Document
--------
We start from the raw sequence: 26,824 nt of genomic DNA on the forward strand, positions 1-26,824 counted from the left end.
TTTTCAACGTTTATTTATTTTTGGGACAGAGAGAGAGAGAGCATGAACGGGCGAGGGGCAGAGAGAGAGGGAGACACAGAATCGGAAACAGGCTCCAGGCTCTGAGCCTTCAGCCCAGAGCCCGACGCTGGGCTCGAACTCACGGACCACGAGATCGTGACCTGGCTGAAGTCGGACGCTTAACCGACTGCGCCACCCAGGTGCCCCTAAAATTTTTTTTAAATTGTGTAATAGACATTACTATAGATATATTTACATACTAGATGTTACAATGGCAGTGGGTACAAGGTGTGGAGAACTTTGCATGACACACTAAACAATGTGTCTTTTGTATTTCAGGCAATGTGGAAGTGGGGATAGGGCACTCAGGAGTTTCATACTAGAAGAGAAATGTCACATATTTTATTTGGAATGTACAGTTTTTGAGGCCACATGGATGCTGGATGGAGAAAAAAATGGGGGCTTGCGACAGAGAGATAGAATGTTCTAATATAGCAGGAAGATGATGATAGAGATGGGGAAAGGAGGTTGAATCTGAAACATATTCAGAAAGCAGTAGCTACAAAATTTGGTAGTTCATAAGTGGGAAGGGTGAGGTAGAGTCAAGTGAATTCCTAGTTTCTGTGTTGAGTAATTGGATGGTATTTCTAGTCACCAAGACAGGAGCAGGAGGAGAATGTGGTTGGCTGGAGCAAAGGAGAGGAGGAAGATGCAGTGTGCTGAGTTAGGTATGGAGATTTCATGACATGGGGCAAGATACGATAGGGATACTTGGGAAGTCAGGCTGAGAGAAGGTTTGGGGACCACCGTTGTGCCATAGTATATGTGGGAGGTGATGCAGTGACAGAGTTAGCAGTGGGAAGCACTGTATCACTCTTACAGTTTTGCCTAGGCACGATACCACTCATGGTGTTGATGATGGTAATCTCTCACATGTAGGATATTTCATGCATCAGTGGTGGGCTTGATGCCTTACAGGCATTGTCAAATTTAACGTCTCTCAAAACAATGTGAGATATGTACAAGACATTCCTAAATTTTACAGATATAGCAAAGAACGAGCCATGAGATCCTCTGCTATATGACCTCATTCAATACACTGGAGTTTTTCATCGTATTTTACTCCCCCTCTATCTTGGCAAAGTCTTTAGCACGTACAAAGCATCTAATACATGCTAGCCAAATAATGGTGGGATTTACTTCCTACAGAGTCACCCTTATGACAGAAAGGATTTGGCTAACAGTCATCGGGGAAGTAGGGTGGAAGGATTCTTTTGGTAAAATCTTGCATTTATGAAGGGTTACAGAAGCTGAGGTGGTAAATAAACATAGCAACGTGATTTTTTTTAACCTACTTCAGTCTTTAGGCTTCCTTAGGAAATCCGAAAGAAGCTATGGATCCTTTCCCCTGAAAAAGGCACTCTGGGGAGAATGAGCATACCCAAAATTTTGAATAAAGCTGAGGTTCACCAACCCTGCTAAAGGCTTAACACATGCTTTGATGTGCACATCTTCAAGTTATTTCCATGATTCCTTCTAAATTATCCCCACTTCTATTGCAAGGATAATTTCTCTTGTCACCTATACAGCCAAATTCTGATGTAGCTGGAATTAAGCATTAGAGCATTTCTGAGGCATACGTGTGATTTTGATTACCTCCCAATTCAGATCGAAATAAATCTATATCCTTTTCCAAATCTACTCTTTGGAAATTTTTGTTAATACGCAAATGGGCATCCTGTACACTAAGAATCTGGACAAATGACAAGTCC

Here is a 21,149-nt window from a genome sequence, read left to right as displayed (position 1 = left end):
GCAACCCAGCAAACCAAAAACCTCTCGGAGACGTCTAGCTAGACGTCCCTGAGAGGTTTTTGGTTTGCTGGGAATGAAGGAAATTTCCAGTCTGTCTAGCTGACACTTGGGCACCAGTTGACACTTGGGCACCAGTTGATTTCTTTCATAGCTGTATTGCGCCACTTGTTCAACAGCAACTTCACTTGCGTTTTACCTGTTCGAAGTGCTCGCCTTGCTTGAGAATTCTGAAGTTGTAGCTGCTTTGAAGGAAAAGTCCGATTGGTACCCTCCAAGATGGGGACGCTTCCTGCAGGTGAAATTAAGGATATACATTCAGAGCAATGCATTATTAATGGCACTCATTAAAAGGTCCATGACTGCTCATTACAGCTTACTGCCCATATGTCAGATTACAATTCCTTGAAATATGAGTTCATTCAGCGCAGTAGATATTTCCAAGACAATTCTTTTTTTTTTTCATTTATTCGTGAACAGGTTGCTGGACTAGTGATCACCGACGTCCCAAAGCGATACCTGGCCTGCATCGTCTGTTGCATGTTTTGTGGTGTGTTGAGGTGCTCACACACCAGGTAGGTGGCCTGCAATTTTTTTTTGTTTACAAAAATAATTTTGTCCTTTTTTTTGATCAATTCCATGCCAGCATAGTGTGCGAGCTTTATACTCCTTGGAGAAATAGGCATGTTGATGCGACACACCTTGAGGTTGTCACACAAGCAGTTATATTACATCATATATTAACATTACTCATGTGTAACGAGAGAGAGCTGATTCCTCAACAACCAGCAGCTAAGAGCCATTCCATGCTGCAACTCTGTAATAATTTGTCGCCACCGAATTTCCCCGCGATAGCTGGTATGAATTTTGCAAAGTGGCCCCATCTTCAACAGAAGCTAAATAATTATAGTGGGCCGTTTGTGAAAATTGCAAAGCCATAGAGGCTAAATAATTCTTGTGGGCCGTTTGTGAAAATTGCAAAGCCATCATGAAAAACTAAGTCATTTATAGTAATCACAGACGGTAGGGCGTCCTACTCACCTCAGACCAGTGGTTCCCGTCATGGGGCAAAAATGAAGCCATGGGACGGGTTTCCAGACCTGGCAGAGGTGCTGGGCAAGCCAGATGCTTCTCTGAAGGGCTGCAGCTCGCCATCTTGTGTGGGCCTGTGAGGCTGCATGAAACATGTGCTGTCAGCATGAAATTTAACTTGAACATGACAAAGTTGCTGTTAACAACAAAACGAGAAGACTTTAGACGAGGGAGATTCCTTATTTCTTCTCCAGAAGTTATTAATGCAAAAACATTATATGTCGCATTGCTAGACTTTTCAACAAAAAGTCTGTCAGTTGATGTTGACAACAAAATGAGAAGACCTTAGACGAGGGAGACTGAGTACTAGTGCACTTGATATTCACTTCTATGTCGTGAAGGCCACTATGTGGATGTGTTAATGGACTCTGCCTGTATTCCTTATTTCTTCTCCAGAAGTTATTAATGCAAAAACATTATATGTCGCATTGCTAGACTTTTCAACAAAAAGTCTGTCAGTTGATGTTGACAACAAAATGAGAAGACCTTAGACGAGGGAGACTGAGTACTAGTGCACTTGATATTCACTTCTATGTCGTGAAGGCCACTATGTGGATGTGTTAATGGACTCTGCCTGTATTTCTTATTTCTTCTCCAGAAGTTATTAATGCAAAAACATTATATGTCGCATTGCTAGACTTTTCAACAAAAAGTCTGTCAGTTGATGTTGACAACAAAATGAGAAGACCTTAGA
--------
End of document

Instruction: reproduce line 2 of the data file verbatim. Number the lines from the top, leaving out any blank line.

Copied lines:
TTTTCAACGTTTATTTATTTTTGGGACAGAGAGAGAGAGAGCATGAACGGGCGAGGGGCAGAGAGAGAGGGAGACACAGAATCGGAAACAGGCTCCAGGCTCTGAGCCTTCAGCCCAGAGCCCGACGCTGGGCTCGAACTCACGGACCACGAGATCGTGACCTGGCTGAAGTCGGACGCTTAACCGACTGCGCCACCCAGGTGCCCCTAAAATTTTTTTTAAATTGTGTAATAGACATTACTATAGATATATTTACATACTAGATGTTACAATGGCAGTGGGTACAAGGTGTGGAGAACTTTGCATGACACACTAAACAATGTGTCTTTTGTATTTCAGGCAATGTGGAAGTGGGGATAGGGCACTCAGGAGTTTCATACTAGAAGAGAAATGTCACATATTTTATTTGGAATGTACAGTTTTTGAGGCCACATGGATGCTGGATGGAGAAAAAAATGGGGGCTTGCGACAGAGAGATAGAATGTTCTAATATAGCAGGAAGATGATGATAGAGATGGGGAAAGGAGGTTGAATCTGAAACATATTCAGAAAGCAGTAGCTACAAAATTTGGTAGTTCATAAGTGGGAAGGGTGAGGTAGAGTCAAGTGAATTCCTAGTTTCTGTGTTGAGTAATTGGATGGTATTTCTAGTCACCAAGACAGGAGCAGGAGGAGAATGTGGTTGGCTGGAGCAAAGGAGAGGAGGAAGATGCAGTGTGCTGAGTTAGGTATGGAGATTTCATGACATGGGGCAAGATACGATAGGGATACTTGGGAAGTCAGGCTGAGAGAAGGTTTGGGGACCACCGTTGTGCCATAGTATATGTGGGAGGTGATGCAGTGACAGAGTTAGCAGTGGGAAGCACTGTATCACTCTTACAGTTTTGCCTAGGCACGATACCACTCATGGTGTTGATGATGGTAATCTCTCACATGTAGGATATTTCATGCATCAGTGGTGGGCTTGATGCCTTACAGGCATTGTCAAATTTAACGTCTCTCAAAACAATGTGAGATATGTACAAGACATTCCTAAATTTTACAGATATAGCAAAGAACGAGCCATGAGATCCTCTGCTATATGACCTCATTCAATACACTGGAGTTTTTCATCGTATTTTACTCCCCCTCTATCTTGGCAAAGTCTTTAGCACGTACAAAGCATCTAATACATGCTAGCCAAATAATGGTGGGATTTACTTCCTACAGAGTCACCCTTATGACAGAAAGGATTTGGCTAACAGTCATCGGGGAAGTAGGGTGGAAGGATTCTTTTGGTAAAATCTTGCATTTATGAAGGGTTACAGAAGCTGAGGTGGTAAATAAACATAGCAACGTGATTTTTTTTAACCTACTTCAGTCTTTAGGCTTCCTTAGGAAATCCGAAAGAAGCTATGGATCCTTTCCCCTGAAAAAGGCACTCTGGGGAGAATGAGCATACCCAAAATTTTGAATAAAGCTGAGGTTCACCAACCCTGCTAAAGGCTTAACACATGCTTTGATGTGCACATCTTCAAGTTATTTCCATGATTCCTTCTAAATTATCCCCACTTCTATTGCAAGGATAATTTCTCTTGTCACCTATACAGCCAAATTCTGATGTAGCTGGAATTAAGCATTAGAGCATTTCTGAGGCATACGTGTGATTTTGATTACCTCCCAATTCAGATCGAAATAAATCTATATCCTTTTCCAAATCTACTCTTTGGAAATTTTTGTTAATACGCAAATGGGCATCCTGTACACTAAGAATCTGGACAAATGACAAGTCC